04.20.2018 0

Charter schools continue to show the need for school choice

By Natalia Castro

Charter schools are transforming American education. For the country’s most at risk students, charter schools are playing a critical role in building educational opportunities for students. As the Department of Education expands charter school use, studies proving their effectiveness have begun pouring into academia, proving that school choice is the best path toward educational advancement.

The biannual National Assessment of Education Progress (NAEP) has released their 2017 National Report Cards assessing achievement across American schools through controlled variables. On a national level, charter schools appear to be even with non-charter schools, but John Valant of the Brookings Institute explains there is a clear reason why. In his March 2016 article, Valant explains charter schools are often clustered in urban areas and use a lottery system to take on a district’s most poor and underserved students. This allows them to show particular growth in America’s most needed areas.

This is further illustrated by the NAEP report, which showed on the district level, charter schools far outperform traditional schools. In America’s most diverse cities, charter schools are leading the way.

In Atlanta, with 19 percent of schools now being charter schools, charter school students produce average math test scores that are 17 points higher than their non-charter school counterparts. Similarly, in Los Angeles, charter school students score on average 28 points higher on math test scores.

In Cleveland, Ohio’s most diverse county, charter school students score on average 18 points higher than their non-charter counterparts on reading exams. In Milwaukee, Wisconsin’s most diverse county, charter school students outperform non-charter school students on reading test scores by 14 points.

The Center for Public Education fact sheet on charter schools attests this is due to diverse teaching staffs that can teach free from excessive state and federal regulations. With the ability to craft entire curriculums around student success, charter schools are able to experiment different methods of success.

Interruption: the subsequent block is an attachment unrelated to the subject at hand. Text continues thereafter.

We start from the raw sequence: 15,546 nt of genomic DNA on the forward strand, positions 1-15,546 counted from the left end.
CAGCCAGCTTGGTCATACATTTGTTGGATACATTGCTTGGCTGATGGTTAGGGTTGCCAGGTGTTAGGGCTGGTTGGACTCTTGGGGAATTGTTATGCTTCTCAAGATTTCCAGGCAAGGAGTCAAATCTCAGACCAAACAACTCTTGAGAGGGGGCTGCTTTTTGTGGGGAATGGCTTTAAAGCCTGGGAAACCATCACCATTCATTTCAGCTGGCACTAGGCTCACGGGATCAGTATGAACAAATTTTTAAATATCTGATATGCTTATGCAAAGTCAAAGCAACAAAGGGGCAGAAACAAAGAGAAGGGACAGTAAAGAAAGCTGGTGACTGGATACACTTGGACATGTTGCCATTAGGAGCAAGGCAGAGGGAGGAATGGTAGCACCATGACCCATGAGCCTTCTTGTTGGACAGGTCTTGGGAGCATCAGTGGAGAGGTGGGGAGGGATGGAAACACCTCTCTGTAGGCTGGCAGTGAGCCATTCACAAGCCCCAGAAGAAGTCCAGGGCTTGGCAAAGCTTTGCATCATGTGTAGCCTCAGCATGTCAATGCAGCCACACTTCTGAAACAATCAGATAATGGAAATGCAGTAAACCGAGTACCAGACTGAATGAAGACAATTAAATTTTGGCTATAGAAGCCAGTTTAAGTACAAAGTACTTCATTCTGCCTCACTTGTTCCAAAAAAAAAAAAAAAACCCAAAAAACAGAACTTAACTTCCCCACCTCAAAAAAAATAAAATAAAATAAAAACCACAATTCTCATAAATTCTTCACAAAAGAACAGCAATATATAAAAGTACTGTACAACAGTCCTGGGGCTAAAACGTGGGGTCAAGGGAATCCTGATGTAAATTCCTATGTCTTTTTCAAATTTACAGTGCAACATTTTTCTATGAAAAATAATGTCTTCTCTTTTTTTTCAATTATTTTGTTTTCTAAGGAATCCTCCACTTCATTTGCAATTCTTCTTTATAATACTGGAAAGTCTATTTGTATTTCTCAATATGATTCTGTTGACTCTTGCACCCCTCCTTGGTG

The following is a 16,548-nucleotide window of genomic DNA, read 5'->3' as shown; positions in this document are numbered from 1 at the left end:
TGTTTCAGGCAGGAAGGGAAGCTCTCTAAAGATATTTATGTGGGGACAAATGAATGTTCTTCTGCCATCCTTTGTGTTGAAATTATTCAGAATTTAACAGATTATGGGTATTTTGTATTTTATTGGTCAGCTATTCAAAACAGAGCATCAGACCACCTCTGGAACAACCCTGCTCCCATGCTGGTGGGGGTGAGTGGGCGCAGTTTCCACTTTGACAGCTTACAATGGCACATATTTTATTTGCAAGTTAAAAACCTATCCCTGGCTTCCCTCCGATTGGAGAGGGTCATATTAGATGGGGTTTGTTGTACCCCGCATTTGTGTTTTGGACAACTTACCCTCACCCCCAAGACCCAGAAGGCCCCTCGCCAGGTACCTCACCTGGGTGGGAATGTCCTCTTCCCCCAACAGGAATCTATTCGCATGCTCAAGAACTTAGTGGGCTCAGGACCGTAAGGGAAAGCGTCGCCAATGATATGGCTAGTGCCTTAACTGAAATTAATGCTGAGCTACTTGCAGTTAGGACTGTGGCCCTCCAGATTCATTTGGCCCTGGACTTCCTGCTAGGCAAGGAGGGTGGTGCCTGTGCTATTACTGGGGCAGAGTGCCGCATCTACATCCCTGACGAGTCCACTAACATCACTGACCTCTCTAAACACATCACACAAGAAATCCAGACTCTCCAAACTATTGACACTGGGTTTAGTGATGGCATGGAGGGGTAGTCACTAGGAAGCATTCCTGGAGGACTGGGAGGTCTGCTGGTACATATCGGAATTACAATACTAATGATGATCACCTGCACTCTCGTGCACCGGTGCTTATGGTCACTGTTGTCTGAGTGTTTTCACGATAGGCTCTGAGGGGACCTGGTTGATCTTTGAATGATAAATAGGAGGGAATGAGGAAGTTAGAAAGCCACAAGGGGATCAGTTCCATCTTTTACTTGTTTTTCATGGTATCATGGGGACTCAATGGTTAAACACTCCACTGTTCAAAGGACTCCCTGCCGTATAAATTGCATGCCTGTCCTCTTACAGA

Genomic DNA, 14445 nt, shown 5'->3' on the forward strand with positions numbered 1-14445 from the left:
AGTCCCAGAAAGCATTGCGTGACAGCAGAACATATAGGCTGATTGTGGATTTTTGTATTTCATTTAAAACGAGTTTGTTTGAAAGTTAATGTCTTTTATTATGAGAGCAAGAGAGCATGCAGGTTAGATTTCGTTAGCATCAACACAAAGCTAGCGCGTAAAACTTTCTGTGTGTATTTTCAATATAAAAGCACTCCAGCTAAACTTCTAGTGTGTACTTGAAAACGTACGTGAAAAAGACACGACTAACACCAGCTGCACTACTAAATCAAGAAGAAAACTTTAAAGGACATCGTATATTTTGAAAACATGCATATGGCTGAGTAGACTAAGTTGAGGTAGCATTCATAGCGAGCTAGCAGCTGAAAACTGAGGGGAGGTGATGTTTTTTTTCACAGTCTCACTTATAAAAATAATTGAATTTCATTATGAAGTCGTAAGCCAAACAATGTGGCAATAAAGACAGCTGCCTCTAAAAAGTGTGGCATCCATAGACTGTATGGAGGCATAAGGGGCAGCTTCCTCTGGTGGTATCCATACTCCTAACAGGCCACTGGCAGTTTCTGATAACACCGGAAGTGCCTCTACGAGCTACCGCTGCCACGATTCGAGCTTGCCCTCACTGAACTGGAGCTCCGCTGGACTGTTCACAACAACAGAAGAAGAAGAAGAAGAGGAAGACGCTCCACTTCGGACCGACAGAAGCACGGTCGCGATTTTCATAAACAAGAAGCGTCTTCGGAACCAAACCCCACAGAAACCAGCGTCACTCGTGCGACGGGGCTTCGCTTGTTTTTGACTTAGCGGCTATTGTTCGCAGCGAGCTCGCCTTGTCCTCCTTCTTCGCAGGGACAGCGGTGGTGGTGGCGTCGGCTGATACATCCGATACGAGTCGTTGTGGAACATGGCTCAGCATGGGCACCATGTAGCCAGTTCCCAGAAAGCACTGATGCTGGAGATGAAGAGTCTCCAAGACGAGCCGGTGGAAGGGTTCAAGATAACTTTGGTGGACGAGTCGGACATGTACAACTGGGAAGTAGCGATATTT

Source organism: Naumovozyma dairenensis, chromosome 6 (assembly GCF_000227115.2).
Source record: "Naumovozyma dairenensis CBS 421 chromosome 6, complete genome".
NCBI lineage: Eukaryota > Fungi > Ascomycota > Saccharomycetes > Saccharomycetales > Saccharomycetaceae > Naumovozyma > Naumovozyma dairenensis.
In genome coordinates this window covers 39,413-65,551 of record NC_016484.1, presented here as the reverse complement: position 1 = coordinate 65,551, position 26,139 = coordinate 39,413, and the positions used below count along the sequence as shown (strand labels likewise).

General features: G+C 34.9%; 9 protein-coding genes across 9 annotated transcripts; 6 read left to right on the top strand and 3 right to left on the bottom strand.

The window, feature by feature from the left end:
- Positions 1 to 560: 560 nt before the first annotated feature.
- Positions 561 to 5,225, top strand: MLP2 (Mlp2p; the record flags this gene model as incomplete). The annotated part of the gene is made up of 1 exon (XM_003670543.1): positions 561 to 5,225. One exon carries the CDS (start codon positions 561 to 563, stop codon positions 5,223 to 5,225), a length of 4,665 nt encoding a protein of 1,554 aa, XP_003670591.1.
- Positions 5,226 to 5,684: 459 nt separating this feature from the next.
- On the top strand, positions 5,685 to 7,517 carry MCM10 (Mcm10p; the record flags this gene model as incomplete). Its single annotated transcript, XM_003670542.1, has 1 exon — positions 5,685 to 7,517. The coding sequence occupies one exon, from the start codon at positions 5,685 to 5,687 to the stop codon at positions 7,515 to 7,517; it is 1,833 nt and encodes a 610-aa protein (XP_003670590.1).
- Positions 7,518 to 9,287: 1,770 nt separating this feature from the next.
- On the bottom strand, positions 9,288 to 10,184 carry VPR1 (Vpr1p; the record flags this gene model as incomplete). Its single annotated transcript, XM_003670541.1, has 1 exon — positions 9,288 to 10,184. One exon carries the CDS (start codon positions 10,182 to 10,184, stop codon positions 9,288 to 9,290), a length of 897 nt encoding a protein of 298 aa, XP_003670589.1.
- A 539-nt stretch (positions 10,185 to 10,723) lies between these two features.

Education Secretary Betsy DeVos has seen these positive impacts first hand in her home state of Michigan.

Findings from a new study by researchers at the University of Michigan compared students who received admittance into a charter school system through a lottery with those who also applied for the lottery but got denied in order to measure school success. While transitioning students showed the smallest progress, by the time charter school students graduated they displayed higher scores in both math and reading.

But this was by far the greatest impact.

In these Michigan charter schools, teachers are 47 percent more likely to be viewed as mentors than administrators. Principles observe teaching roughly 9 hours per day versus roughly 2 hours in traditional schools, due to administrative tasks. While teachers are paid less in charter schools, they are 20 percent more likely to receive performance bonuses.

Charter schools encourage the entire administrative staff to work for and with students, thus creating a holistically stronger learning environment. Last September, Secretary DeVos decided to allocate significant funds toward charter school development. Across the country, for our most at-risk students, those funds are paying off. But states do not have to wait federal intervention, they are already proving that once broken free from centralized control, particularly in urban areas, charter schools are providing better opportunities for the nation’s most at risk students.

Natalia Castro is a contributing editor at Americans for Limited Government.

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